E3 2018: Hands-on – Ori and the Will of the Wisps

Ori and the Blind Forest was one of those games that just caught the attention of hearts of everyone. A ridiculously cute and well-animated protagonist doing some smooth platforming with emotional music and a great mix of tricky platforming and power-up hunting. The team at Moon Studios has been hard at work on a sequel and the level I played of the game really shows that hard work and attention to detail for Ori and the Will of the Wisps.

Ori starts off with melee and ranged attacks, the ability to dash and leash onto objects and enemies and it didn’t take long to get used to wall hopping, dashing and navigating the terrain to solve quests. Controls are just as smooth, with Ori doing exactly what you press as you press it, making a good run through a hazard feel like something out of a speedrunner’s video. In the level I could play, which was full of desert sand, spike traps and a few mushrooms, I had to make sure in several areas to only touch a platform for as long as it took to jump off again. Plants collect sand falling from above into platforms that start to disintegrate as soon as you touch them, giving you just enough time to jump before all the collected sand disperses. After a while, these sand sections refill so you can try again, but generally, it means you only have one attempt at a jump or section of jumps before starting again. A while into this level you get the ability to burrow through the sand, Ori spinning like a top while effectively swimming through the grains. Your dash can be used in the sand too and in any direction, meaning you can dash just near the edge of the sand to get some extra distance or air to reach a previously inaccessible area.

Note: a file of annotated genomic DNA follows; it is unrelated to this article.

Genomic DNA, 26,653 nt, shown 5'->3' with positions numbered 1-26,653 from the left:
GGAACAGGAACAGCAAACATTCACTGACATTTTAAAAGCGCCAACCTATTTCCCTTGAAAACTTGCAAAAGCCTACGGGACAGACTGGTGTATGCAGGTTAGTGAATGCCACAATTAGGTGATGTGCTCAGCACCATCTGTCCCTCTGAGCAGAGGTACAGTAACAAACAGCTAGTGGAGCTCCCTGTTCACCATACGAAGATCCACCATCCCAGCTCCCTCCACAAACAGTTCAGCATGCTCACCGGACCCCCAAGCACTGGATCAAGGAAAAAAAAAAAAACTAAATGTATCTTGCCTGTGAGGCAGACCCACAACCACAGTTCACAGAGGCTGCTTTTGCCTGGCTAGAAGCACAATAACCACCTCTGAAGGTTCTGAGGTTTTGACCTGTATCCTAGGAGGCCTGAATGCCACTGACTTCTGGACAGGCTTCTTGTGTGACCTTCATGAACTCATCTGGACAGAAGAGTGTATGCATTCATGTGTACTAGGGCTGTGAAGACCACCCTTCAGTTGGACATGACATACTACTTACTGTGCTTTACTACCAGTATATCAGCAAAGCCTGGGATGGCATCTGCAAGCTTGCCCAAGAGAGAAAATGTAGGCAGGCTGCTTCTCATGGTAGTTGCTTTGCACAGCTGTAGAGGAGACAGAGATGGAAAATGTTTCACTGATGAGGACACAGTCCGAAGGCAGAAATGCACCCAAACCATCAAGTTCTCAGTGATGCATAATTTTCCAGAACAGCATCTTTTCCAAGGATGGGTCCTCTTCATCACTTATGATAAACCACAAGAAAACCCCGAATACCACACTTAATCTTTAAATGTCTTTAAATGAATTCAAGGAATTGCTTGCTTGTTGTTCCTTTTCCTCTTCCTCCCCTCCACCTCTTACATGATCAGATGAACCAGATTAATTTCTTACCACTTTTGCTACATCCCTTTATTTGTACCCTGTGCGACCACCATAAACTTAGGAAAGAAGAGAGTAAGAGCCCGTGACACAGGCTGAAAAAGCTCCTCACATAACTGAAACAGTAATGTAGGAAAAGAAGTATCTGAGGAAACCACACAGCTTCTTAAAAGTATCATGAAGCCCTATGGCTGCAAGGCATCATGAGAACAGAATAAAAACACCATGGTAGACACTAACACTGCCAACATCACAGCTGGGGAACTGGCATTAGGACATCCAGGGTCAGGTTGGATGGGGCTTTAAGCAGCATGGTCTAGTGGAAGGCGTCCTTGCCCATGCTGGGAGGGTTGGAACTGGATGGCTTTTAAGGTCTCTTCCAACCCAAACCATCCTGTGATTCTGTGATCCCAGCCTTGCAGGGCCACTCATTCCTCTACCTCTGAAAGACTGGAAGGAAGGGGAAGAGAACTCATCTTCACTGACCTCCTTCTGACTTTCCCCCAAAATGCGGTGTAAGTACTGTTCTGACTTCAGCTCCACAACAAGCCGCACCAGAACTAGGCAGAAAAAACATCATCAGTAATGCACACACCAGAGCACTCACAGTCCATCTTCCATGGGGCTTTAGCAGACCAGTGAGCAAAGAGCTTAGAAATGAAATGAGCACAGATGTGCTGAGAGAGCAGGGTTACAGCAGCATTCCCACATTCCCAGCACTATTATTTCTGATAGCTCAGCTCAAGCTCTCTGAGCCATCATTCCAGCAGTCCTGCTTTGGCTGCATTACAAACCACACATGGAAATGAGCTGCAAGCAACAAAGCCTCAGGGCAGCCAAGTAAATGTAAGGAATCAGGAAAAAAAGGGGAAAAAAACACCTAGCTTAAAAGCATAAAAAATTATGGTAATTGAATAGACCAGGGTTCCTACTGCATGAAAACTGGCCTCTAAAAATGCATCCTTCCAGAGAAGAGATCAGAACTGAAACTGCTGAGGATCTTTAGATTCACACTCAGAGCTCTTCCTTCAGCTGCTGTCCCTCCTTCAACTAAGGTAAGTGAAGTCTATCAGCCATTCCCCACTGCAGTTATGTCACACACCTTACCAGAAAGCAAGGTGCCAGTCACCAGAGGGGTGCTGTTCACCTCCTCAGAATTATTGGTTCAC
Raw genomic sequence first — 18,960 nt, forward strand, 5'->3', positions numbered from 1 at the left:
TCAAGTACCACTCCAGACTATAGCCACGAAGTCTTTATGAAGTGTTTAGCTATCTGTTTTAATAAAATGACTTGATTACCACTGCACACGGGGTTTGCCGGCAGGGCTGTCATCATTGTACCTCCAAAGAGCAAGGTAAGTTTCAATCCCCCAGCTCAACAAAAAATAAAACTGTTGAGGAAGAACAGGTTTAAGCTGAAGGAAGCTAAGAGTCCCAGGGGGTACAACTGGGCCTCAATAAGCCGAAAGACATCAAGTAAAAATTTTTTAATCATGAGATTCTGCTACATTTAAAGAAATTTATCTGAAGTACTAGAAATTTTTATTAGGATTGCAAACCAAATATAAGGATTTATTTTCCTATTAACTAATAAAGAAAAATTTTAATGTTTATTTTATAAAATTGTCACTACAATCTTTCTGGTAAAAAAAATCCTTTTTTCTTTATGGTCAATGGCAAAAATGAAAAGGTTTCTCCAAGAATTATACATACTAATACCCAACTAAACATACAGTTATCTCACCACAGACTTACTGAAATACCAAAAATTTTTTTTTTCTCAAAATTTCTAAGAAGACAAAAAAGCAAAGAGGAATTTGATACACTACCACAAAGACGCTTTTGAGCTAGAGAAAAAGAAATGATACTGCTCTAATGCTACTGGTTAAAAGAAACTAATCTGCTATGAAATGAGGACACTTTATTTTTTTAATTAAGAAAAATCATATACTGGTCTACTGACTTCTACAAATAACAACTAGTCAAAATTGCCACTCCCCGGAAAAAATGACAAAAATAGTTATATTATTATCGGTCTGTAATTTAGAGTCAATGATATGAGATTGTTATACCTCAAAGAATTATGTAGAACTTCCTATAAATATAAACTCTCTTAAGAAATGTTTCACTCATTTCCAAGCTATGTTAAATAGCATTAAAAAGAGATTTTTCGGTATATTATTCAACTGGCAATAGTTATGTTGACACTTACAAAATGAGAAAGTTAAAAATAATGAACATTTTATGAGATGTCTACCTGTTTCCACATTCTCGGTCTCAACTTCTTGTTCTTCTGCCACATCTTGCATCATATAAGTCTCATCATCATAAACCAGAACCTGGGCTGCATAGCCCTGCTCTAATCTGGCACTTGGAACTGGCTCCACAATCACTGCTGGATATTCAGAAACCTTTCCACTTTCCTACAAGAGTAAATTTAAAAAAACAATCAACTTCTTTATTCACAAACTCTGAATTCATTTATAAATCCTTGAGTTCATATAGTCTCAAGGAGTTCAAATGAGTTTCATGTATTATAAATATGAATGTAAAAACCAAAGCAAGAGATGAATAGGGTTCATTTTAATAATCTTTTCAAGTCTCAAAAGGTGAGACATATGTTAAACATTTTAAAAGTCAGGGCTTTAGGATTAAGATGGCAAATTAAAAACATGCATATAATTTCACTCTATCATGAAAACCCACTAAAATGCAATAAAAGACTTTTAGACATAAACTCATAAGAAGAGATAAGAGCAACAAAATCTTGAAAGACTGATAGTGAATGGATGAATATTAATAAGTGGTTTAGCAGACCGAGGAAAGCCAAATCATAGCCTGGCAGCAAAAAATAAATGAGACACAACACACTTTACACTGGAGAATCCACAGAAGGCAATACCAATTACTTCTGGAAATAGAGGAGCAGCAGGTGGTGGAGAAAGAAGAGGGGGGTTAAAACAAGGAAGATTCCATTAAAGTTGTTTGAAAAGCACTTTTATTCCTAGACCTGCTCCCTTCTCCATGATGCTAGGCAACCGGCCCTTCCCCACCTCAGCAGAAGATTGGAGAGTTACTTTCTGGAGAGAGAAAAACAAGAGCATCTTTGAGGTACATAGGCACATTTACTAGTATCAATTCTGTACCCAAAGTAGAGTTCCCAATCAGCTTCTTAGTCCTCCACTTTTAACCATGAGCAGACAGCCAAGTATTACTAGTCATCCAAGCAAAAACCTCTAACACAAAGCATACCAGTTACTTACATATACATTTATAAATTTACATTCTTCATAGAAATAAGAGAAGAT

Those sand barriers from earlier now have a dual purpose as you can dash towards them and through them, blasting out the other side with a burst of speed. This allowed for quicker traversal around the area for backtracking for collectables and the stone keys required to continue onwards. It was masterful seeing how the various locomotion styles came together to allow smooth, fluid movement from place to place. Sadly at this point, the demo ended, which went on for 20 minutes or until you finished the stage.

What I saw was more Ori, with that same slick, sweet polish that we loved from the first game.

If it has the letters RPG in it, I am there. Still battling with balancing trying to play every single game that grabs my interest, getting 100% in a JRPG, and devoting time to my second home in Azeroth.

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